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Duels to be recognized under Russian law as Lib Dems draft bill following general’s challenge

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Published time: 12 Sep, 2018 14:47

Edited time: 12 Sep, 2018 14:56

"The code mentions three types of weapons that can be used in an official duel – sabers, small swords and pistols, participants can use their own weapons or rent them and are also free to determine various other conditions of their fight (distance from rival, duration, type of injury that should lead to its conclusion) “Poor training in use of weapons cannot become an excuse for rejecting a challenge or replacing the duel with other ways of settling accounts,” the draft reads."


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Jeremy BenthamSeptember 19, 2018 6:11 AM UTC

Yeah, fascinating video Bob. An actual ‘knife fight’ in which both combatants are armed with knives no less. That is exceedingly rare. Nowadays most so-called ‘knife fights’ are really knife assaults in which the assailant is armed with a knife and the victim is unarmed. Entirely one-sided affairs to be sure. It may start out as an ambush, a ‘shanking’ or the assailant may initiate a fist fight and then escalate by pulling a knife if and when the exchange of blows goes against him. Much like what happened to James’ friend Oliver when he was jumped by two hoodrats while taking out the garbage. One of his attackers went for a single leg hold while drawing his knife; a maneuver labeled by “Jim Grover” (AKA Kelly McCann) as the “jackknife”. Yes, in this instance size does make a difference, especially in the mind of the robber as he clearly was not much intimidated by the big chef’s knife wielded by the diminutive store clerk and persisted in his aggression in spite of it. No doubt the robber felt he had the advantage in reach and strength and could easily overpower the twerp if he could just manage to get the knife away from him. Alas and alack our intrepid dindu bandit was unable to gain a solid hold on the runt with that big blade flashing around in front of him for most of the brawl (not to mention all the displays and stuff getting in the way), so he was eventually forced to quit the field. Another curious thing was that while he was perched on the counter the robber appeared to be slashing at the clerk with the spine of his knife blade rather than the cutting edge (unless he was wielding a sax style blade). A fortunate development for the clerk. Well such shit happens, particularly in the tumult and chaos of close combat. One of the reasons why the saber grip is useful for slashing attacks. Having the thumb on top allows you to better index the blade, especially with a round handled knife, and thereby insure that you are striking the target with the edge of your blade rather than the flat or the spine (ironically a real cavalry saber is too heavy to control with the saber grip and should be held in the hammer grip). The video also drove home the fact that one must always take into account environmental obstacles and hazards. How it’s a good idea to put barriers between you and the knife attacker(s) to impede his assault. Finally it highlights how indecisive knife and sword fights (in which both antagonists are armed with roughly equal weapons) can be since when you get close enough to cut or stab your opponent he will invariably be close enough to cut and stab you. So you have a situation where neither side is anxious to commit himself for fear of suffering painful injury if he moves in and the whole affair comes to resemble the tentative attacks one sees in an amateur fencing match, rather than the bold and the well-choreographed maneuvers of a movie fight.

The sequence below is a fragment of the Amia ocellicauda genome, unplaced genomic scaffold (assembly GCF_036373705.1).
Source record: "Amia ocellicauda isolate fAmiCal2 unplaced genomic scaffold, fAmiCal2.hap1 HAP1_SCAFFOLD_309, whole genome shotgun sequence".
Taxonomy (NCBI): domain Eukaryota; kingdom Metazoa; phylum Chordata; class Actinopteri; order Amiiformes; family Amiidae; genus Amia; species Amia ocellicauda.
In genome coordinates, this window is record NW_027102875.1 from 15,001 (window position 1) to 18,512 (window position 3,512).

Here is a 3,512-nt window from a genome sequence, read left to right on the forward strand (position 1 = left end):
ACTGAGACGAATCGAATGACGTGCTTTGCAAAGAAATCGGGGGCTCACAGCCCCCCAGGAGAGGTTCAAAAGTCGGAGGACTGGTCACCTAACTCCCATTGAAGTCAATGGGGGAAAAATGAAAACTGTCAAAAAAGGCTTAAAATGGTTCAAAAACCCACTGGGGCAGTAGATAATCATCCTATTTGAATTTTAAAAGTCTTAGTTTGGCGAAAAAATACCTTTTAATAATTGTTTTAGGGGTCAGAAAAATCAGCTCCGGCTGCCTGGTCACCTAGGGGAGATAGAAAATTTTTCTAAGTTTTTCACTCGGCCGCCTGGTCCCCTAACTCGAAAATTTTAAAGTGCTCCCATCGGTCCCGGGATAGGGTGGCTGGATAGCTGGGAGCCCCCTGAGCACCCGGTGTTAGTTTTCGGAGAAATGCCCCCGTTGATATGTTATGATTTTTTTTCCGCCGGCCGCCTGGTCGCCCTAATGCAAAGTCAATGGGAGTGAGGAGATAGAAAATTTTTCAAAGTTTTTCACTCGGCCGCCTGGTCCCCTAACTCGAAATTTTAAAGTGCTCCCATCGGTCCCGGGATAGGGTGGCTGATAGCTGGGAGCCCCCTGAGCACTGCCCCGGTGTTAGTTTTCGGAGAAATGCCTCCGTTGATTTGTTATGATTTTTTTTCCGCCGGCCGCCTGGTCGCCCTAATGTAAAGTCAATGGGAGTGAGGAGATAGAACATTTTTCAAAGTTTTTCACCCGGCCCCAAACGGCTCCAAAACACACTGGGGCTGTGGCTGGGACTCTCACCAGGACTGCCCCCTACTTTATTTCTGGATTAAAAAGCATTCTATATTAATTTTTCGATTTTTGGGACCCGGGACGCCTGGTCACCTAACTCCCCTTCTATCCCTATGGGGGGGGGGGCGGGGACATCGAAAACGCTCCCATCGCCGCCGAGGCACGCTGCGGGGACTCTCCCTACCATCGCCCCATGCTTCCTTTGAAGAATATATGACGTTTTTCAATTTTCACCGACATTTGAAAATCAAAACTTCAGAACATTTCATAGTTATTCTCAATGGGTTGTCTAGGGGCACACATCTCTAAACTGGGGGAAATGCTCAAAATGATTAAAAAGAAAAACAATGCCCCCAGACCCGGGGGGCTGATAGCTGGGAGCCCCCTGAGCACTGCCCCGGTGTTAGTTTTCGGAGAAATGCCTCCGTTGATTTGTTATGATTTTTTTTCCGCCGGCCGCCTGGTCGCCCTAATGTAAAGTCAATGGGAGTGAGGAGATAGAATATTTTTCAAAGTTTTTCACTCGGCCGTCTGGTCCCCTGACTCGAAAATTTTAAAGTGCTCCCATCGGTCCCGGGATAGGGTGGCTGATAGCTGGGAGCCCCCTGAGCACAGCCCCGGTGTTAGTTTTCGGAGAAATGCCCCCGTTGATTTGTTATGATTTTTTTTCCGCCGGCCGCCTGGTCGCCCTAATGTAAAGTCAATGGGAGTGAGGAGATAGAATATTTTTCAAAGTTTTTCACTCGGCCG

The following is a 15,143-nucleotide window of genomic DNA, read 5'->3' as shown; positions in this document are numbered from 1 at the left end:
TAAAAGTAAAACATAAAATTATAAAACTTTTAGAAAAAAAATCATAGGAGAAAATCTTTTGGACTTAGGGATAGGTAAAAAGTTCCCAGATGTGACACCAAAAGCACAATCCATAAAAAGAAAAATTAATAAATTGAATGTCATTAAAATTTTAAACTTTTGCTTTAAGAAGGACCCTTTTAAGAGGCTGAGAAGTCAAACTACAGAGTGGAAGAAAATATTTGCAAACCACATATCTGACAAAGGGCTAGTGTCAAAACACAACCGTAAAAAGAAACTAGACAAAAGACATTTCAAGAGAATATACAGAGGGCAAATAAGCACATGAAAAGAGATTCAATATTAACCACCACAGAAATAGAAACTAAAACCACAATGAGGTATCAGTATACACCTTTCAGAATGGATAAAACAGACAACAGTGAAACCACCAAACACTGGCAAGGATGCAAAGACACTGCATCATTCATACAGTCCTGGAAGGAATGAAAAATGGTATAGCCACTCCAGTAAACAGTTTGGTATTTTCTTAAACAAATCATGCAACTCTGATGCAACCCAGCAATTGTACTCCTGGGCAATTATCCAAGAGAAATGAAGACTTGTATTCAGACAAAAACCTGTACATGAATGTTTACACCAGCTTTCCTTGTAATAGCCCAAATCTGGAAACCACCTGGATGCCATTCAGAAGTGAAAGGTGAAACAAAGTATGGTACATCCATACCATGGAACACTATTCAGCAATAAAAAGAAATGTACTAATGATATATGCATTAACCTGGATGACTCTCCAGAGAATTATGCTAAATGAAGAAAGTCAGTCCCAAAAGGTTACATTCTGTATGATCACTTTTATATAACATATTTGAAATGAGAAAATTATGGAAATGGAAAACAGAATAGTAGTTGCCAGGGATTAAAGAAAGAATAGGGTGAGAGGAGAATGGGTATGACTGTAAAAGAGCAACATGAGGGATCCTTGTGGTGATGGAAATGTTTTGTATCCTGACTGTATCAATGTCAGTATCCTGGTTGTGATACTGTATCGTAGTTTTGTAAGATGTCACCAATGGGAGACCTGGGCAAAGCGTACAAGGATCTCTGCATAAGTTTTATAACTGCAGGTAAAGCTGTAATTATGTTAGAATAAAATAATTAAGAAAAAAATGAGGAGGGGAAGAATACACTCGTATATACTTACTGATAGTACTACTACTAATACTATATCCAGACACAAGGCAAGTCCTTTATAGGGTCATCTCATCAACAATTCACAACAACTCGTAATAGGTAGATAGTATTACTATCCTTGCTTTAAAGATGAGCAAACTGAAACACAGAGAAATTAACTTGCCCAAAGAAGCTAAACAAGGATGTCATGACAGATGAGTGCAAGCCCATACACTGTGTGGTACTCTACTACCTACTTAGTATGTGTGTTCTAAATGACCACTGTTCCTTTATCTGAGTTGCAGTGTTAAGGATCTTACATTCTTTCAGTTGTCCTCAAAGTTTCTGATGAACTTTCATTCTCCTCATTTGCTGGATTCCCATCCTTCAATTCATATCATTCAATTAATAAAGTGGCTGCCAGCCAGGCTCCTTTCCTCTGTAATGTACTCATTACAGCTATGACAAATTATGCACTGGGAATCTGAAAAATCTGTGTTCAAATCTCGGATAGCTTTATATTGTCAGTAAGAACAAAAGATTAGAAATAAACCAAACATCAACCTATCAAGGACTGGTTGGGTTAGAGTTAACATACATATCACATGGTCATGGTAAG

responds:September 19, 2018 4:26 PM UTC

Shades of Laurel and Hardy, but highly illustrative.

I'll publish a deduction this week.

Thanks, Jeremy
BobSeptember 18, 2018 1:35 AM UTC

@ Jeremy: